The fast-growing clothing rental market’s allure has proven irresistible to Nordstrom.
On Friday, the Seattle-based department store company said it’s deepening its relationship with fashion subscription pioneer Rent the Runway, enchanted perhaps by the runway of potential growth ahead for the still-emerging on-demand clothing sector. Nordstrom will feature RTR drop-off boxes in 29 of its stores, up from five previously.
Jamie Nordstrom, president of Nordstrom stores, said the company has received “great feedback” from customers who appreciate the convenience of being able to return their RTR garment loans at Nordstrom locations throughout Los Angeles.
“The expansion of our partnership helps us better serve our customers through innovation around products and experiences,” he explained, adding that stores in Chicago, Dallas and San Francisco will begin accepting RTR returns starting Nov. 18.
Beyond hosting drop-off points inside its stores, the retailer also will “extend the lifecycle of Nordstrom products” by making select merchandise available for rental on RTR as a platform partner, joining brands spanning Opening Ceremony and Pyer Moss to Maison Margiela and Narciso Rodriguez. And the two companies together are “studying opportunities” to develop exclusive Nordstrom merchandise available only through RTR, which RSR Research managing partner Paula Rosenblum describes as “intriguing.”
Closely aligning with RTR could help Nordstrom to “eliminate a markdown, might help them find a disposition for returns (don’t forget, over 20 percent of their sales are now consummated online) and ultimately creates another lane to create an aspirational Nordstrom shopper,” she explained, noting her skepticism at other legacy tie-ups with digital-first firms—like Kohl’s accepting Amazon returns in store and ThredUp shop-in-shops springing up at Macy’s and J.C. Penney locations—aimed at driving foot traffic.
RTR co-founder and CEO Jenn Hyman says the “massive consumer behavior shift” in recent years means members now rely on the company’s services as “a near daily utility.” Indeed, Cosmopolitan publishing director Nancy Berger confirms the prevalent use of access-based clothing services among professional city-dwelling millennial women, rotating designer styles through their closets without paying premium prices.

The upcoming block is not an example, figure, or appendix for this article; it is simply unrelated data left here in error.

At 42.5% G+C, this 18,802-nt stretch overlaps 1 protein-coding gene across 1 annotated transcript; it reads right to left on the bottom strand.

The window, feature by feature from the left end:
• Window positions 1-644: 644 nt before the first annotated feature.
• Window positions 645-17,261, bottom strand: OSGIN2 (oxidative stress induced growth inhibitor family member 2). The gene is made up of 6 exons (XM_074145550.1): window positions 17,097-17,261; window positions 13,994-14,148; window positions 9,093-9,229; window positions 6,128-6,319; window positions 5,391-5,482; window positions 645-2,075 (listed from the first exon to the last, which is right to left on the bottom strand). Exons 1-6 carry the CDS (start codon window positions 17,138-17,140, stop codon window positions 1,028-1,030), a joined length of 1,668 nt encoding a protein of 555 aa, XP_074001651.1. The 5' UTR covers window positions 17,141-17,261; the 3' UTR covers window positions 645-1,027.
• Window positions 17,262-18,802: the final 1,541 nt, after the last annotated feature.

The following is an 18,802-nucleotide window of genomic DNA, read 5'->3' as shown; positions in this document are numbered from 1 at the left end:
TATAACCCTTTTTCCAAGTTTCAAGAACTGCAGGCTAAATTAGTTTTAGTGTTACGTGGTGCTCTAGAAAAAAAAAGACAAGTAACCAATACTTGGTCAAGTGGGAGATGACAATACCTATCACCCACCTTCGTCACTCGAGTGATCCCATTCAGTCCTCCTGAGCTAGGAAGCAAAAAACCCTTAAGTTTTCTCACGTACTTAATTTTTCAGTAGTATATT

“As our business has grown, we’ve seen unparalleled demand for physical experiences including the convenience of Drop-Off Boxes,” Hyman added.
RTR’s strong growth has not come without its costs, however. Over the summer, the company temporarily ceased accepting new customers amid what appeared to be a software and supply chain meltdown that sent member shipments off-kilter and dished up a torrent of ticked-off customer tweets.
Still, the rental innovator has emerged from the brouhaha able to move forward with a Diane von Furstenberg x Rockets of Awesome mother-daughter holiday capsule, in addition to the Nordstrom partnership.
News of Nordstrom’s incursion into the resale market comes on the heels of major players across the fashion landscape making similar moves of their own. Ralph Lauren broadcast its intentions to launch new initiatives in resale, rental and subscriptions, while H&M is trialing a rental offering that highlights clothing in its sustainability-minded Conscious Collection.
And there’s always the chance that Nordstrom has been inspired by the new vision set forth by clothing rental company Le Tote’s $100 million acquisition of the once-proud department store retailer Lord&Taylor. When the companies are integrated, they’ll share a common back-end platform that can seamlessly shift merchandise from retail to rental to maximize margins and value—which sounds strikingly similar to Nordstrom’s RTR plan.
On Monday, Nordstrom stores in the following markets will feature RTR drop-off boxes: Austin, Chicago, Dallas, Denver, Houston, Las Vegas, Los Angeles, Minneapolis, Nashville, Orange County, Portland, Ore., San Diego, San Francisco, San Jose, Scottsdale and Seattle.